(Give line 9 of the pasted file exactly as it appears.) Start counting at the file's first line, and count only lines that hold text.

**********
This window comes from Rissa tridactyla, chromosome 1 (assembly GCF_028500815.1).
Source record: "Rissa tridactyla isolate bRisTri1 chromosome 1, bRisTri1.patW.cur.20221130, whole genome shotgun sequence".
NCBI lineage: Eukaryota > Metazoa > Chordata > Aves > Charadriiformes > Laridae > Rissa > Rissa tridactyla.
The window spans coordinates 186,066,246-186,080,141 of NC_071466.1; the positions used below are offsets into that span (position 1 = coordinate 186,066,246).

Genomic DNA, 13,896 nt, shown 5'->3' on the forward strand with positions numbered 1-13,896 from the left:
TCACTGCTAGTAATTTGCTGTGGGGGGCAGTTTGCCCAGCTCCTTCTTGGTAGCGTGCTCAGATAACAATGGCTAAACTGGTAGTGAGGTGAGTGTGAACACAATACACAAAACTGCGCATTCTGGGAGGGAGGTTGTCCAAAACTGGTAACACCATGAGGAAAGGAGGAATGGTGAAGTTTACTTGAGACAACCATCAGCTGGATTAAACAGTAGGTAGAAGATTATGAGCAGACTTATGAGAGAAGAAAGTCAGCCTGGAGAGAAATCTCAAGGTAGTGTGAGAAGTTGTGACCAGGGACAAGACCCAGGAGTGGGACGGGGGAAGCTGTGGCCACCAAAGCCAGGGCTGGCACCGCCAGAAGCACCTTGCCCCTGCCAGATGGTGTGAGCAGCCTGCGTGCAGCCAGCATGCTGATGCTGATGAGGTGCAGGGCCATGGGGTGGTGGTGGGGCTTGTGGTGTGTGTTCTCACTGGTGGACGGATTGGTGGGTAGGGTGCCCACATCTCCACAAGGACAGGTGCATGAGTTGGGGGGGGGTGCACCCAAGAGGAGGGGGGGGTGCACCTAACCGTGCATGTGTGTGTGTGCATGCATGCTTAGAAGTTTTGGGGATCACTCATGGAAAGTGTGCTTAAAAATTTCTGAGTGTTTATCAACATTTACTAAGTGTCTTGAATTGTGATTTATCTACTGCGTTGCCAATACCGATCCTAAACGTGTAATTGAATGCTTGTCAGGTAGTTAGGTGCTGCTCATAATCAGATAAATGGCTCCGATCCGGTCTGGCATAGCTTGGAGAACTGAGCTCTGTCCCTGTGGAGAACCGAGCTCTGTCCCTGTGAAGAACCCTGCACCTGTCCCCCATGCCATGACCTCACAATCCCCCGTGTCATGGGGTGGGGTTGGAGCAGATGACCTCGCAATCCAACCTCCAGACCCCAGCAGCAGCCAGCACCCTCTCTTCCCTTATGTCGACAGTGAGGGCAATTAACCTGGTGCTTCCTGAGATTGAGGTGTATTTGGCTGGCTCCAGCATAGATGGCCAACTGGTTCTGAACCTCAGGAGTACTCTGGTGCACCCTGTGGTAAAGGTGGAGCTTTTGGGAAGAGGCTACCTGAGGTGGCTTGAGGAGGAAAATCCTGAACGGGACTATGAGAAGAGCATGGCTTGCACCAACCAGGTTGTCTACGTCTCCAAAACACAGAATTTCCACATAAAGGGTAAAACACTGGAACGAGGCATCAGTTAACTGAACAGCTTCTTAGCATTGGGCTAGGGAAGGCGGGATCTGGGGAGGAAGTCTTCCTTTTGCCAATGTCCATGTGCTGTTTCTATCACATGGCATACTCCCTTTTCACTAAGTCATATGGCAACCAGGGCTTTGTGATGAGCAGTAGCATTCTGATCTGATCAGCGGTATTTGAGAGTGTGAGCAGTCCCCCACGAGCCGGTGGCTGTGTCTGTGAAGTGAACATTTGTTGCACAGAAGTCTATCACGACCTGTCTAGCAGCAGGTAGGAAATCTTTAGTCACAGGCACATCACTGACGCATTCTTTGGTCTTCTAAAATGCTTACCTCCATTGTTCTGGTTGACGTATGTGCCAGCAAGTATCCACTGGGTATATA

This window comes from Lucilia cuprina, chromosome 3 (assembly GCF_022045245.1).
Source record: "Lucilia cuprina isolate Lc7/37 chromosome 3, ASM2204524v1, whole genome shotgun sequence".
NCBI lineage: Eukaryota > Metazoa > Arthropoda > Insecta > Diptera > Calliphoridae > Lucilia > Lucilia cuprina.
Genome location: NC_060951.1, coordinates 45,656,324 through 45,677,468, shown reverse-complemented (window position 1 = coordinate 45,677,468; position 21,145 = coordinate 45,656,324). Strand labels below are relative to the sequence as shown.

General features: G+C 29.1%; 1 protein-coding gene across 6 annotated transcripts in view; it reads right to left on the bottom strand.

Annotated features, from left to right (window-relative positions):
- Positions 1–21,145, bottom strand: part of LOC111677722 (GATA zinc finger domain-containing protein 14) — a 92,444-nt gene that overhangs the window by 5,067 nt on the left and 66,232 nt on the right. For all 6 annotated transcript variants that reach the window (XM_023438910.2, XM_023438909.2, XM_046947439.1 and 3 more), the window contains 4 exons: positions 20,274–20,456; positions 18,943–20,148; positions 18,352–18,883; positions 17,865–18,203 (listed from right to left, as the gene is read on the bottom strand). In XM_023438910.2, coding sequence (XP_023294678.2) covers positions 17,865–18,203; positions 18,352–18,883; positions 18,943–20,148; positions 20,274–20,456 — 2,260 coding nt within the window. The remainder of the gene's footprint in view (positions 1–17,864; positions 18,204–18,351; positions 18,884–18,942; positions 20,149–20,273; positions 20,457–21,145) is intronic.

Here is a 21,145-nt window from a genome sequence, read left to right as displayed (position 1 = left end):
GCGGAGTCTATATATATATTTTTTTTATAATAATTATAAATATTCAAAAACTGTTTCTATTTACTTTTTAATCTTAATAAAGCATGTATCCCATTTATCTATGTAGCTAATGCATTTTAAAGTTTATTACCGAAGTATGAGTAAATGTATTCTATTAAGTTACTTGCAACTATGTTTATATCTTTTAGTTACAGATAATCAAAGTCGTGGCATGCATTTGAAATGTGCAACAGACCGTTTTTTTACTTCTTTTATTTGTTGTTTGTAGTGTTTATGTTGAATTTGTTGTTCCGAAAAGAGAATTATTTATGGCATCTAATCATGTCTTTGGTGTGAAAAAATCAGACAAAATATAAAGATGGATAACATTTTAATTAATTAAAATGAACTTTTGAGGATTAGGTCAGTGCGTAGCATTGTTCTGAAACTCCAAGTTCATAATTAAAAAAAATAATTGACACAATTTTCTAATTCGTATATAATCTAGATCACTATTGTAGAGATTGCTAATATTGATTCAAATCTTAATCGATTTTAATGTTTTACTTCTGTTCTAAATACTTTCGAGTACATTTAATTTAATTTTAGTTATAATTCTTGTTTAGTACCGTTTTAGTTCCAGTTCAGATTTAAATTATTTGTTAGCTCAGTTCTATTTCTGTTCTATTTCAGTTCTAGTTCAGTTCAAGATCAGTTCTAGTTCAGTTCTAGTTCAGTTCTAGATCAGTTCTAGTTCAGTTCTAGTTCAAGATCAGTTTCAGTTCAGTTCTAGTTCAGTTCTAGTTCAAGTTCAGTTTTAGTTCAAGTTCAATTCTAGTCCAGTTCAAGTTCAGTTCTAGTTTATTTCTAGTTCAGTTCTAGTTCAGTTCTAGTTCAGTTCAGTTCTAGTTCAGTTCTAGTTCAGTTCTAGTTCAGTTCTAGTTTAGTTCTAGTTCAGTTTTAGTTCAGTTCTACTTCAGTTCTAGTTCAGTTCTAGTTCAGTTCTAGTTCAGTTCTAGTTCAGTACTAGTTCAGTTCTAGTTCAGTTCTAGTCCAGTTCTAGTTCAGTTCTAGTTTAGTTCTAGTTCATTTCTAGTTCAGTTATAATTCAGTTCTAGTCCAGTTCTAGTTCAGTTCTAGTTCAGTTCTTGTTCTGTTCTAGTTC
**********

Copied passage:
NCBI lineage: Eukaryota > Metazoa > Arthropoda > Insecta > Diptera > Calliphoridae > Lucilia > Lucilia cuprina.